Discussion in 'Hunting Africa' started by JamesJ, Feb 7, 2017.
And then there's the whole mess of getting deposit refunds.....
Neale's Australian...a well-shorn sheep ewe would do the job. A beer sponsorship is more important
@LivingTheDream , thanks!!! My morning coffee landed across my laptop, that was so darn funny!!!
Hey Victor, Aussie not a Kiwi besides we do not mind un-shorn.
And if you think a PH is mad if you put a tape measurer on the animal. How angry will a stripper be if you put tape measurer around her waist and said wasnt the right size.
Andddd how long till SCI gets involved.
I think everyone here is much better off sticking to hunting.
It's the real reason for high fence rook. Keeps the agents out.
The stripper slam is coming
Don't forget the high priced color variants ........blondes, red heads.........got to have one of each!
This has gone off the rails. At this pace we'll get the attention of the Anti-Strippers and that will be followed by lawyers and a negative media blitz.
You just opened a whole other debate. Natural vs artificial coloring!!!! What counts as part of the slam. Where do highlights fall in spectrum? Would wigs be equilivent of "canned" hunting?
James, I myself, as a soon to be first time hunter in Africa, looked for the best overall "value," not cheap. I believe that may be something outfitters do not make clear with their marketing.
While I've never heard a person marketing their own product call it cheap, I have heard "inexpensive," but that's not the same as value. I personally look for the best value in everything I buy. I may be different than most, but I do believe that presented properly, a hunter looking for inexpensive will choose value every time. Some of us just get caught up in the romantic notion of things, and then all logic goes out the window. I'd be a hypocrite if I said it never happened to me.
Lastly, I do believe that many in our society in the USA are of the equal opportunity of results mindset, and believe they should have a Bentley on a Budweiser budget.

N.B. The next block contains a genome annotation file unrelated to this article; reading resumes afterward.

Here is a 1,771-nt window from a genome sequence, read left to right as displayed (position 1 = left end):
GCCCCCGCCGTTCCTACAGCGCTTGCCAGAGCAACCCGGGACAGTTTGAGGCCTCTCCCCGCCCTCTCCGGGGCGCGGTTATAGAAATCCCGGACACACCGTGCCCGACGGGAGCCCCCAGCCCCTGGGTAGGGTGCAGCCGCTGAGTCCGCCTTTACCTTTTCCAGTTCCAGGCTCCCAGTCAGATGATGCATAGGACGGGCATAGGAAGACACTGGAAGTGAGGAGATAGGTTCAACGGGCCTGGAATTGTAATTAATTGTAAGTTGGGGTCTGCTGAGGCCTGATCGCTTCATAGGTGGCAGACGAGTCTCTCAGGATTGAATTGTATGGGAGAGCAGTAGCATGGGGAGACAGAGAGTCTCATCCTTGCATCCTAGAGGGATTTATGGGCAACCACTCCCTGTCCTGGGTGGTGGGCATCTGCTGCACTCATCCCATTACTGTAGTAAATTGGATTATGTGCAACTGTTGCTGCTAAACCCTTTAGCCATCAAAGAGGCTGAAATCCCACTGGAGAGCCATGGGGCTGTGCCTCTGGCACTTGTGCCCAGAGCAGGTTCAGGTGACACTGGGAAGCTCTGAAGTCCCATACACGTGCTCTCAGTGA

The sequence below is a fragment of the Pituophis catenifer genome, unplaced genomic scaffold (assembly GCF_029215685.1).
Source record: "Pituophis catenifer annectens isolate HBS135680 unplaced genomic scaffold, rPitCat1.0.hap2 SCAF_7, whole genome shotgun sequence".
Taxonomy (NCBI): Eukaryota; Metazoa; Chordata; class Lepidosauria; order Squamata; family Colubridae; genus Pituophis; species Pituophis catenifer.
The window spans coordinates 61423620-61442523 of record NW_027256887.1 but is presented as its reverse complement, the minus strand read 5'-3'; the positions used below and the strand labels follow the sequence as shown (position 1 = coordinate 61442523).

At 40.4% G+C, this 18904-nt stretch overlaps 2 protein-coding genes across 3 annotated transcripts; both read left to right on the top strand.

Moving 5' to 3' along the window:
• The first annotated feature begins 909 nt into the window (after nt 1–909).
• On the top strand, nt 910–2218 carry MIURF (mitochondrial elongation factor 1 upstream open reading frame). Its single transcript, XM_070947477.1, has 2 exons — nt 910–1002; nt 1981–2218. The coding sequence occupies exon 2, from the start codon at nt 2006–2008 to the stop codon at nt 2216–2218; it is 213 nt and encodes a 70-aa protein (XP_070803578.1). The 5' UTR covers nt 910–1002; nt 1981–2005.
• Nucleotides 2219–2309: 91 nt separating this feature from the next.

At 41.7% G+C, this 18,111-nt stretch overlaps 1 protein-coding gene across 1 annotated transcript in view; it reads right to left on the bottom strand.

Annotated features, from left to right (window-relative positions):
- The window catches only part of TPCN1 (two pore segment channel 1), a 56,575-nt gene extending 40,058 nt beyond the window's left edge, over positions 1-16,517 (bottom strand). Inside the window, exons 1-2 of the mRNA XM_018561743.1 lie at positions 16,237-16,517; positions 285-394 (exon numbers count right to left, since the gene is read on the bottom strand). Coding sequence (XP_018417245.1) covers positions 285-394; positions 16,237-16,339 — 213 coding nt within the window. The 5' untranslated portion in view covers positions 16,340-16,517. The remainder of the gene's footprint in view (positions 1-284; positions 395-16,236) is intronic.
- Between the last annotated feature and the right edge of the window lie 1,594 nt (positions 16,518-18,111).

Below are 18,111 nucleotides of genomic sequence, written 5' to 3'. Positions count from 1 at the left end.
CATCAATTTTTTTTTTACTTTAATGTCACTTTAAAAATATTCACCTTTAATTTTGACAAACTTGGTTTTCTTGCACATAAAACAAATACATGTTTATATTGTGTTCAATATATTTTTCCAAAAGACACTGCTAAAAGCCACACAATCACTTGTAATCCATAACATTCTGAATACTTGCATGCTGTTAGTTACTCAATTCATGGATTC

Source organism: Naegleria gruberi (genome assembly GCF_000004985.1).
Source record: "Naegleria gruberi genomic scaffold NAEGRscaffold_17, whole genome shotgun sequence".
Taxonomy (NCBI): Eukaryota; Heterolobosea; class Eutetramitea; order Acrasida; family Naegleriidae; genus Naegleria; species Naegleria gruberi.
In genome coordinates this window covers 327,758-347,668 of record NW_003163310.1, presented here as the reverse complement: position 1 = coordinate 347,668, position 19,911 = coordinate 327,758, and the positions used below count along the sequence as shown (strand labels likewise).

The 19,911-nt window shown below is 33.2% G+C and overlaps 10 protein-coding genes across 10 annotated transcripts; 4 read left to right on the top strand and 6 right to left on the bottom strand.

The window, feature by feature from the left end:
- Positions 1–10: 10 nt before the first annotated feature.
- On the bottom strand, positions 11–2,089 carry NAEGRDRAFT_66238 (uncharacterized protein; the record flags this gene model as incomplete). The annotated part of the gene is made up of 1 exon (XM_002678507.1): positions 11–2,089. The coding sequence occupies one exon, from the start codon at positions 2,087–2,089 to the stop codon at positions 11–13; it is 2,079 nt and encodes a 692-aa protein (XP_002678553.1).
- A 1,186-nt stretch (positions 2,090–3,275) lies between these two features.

@Wheels your definition was close to my assumption.
So on these large tracks of free range land who builds and maintains the camps, builds the roads and runs the anti poaching efforts.
Generally the concession holder. Usually a form of leasehold in most of Africa that I am familiar with. Concession holder is probably the outfitter, but not always.
In many areas there may be villages with shambas and pastoralists that have to be worked around. There may be some roads/trails in place to accommodate them. Many times these are the people that own or control the concession. Think CAMPFIRE areas in Zimbabwe. In some areas the outfitter may build schools or help support health clinics as partial payment for the use of the area. Some of the trophy fees, meat may go as payment as well as cash. Some places you might work directly through the local officials. Some through the federal government. Human encroachment is rapidly shrinking the areas that wildlife live in. Going forward these types of partnerships will be important to the fauna.
Sometimes hunting where there is people can get odd. ie: My father shot a buff out of a herd of maybe 200. This was on a wide open plain where you could see for miles. The buff could have gone anywhere. They chose to run through a herd of maybe 500 cows one kilometer away. My father felt bad and we went over to check on the cows and the herd boys. (Usually around 10 years old) They were all okay. We felt relieved. We left the herd boys the entrails. ie 2: My father thought the scope was off on a 375. A tracker walked over to a 24 inch tree and cut a blaze to aim at. My father shot and a lady ran out from behind that very tree. She had evidently seen us coming and decided to hide behind the tree we shot at. She ran off not hit or hurt. You would have sworn no one was within miles.
Some areas are totally uninhabited.
I know Simon has posted on this thread. Perhaps @Traditional Mozambique Safaris or someone else with experience can give you a better answer.
@Art Lambart II , as the owner of the concession, we are responsible for building all the roads, camps etc. We have to do the anti poaching. 2/3 of all the meat that is hunted goes to the local communities. For every client in camp X amount has to go the community per day, besides the annual fee we have to pay. We have to hunt half the value of the animals on quota, if you not you still have to pay the govt.
@Lrntolive there is a definite difference between value and cheap. Lots of the deals posted here represent a great value without being just a cheap hunt. Some guys sacrifice the value in lieu of the price. Comparing two hunts side by side apples to apples, the cheaper one being the same quality, i would take the cheaper one, that's a no brainer. But along the lines of the original post, staying in a terrible lodge, eating bad food, taking mediocre animals, when you could have spent a bit more money and had a great experience represents true value. Sometimes the difference may only be a couple hundred dollars over the course of the entire hunt.